Arts & Social Change Symposium: Arts Organizations as Puzzle Pieces
A diverse cross-section of our region’s arts and cultural leaders gathered at Seattle Center on Oct. 12 and 13 for the 2012 Arts & Social Change Symposium. Many thanks go to the Symposium’s organizers and our co-sponsors 4Culture, The Association of American Cultures, the Seattle Office of Civil Rights, the city of Seattle’s Race & Social Justice Initiative, Seattle Center/Next 50, ArtsWA (Washington State Arts Commission), and Boeing for sparking this important dialogue. It was a great opportunity to explore some of the challenges we face and to learn new ways to take them on.
In the opening keynote, University of Southern California’s Dr. Manuel Pastor spoke to the unique role the arts plays in addressing differences and bringing diverse people and interests together. The only viable and sustainable means to that end is a values-based, transformational organizing approach, as opposed to the interest-based, transactional model we’ve historically relied upon. Dr. Pastor compared these approaches to building a jigsaw puzzle vs. playing chess. In chess each piece is an expendable resource used to take away resources from an adversary. In a jigsaw puzzle, each piece is as critical to achieving the vision of the whole as any other, and without every piece, the work will never be complete.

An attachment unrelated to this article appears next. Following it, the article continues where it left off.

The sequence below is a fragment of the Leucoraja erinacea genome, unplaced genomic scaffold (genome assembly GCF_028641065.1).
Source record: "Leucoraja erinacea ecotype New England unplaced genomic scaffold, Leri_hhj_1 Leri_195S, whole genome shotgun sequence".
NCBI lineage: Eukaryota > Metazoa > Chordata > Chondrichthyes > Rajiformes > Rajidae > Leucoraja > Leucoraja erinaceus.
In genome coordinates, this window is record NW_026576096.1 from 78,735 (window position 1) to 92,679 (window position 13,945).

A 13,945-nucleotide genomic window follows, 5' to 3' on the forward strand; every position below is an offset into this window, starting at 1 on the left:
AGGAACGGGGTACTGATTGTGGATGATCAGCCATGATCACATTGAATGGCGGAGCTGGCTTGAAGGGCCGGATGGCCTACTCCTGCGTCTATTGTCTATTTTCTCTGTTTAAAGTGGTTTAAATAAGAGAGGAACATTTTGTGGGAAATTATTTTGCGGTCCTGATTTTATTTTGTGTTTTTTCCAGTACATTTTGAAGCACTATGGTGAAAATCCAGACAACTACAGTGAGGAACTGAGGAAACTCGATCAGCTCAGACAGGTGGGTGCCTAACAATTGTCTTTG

The workshops throughout the symposium each illuminated different pieces of that puzzle. In session after session, we learned from our peers how new approaches have more effectively advanced their missions, broadened their audiences and communities served, and increased their impact. Listening, collaborating, taking risks, and inviting everyone to the table were themes that came up repeatedly.
In the closing session, all-star arts consultant Donna Walker-Kuhne stressed that making the arts more inclusive and relevant is hard work, but that work builds muscles and makes us better warriors. Moving the thinking of arts work from building individuals and individual organizations to creating a healthy ecosystem is quite a workout. It’s my hope that all of us in the arts can leverage the strength we’re building in this process to ensure that our region’s cultural jigsaw puzzle is complete.
Images: Arts & Social Change Symposium. Photos by Robert Wade.
-Tim Lennon, Events & Cultural Space Coordinator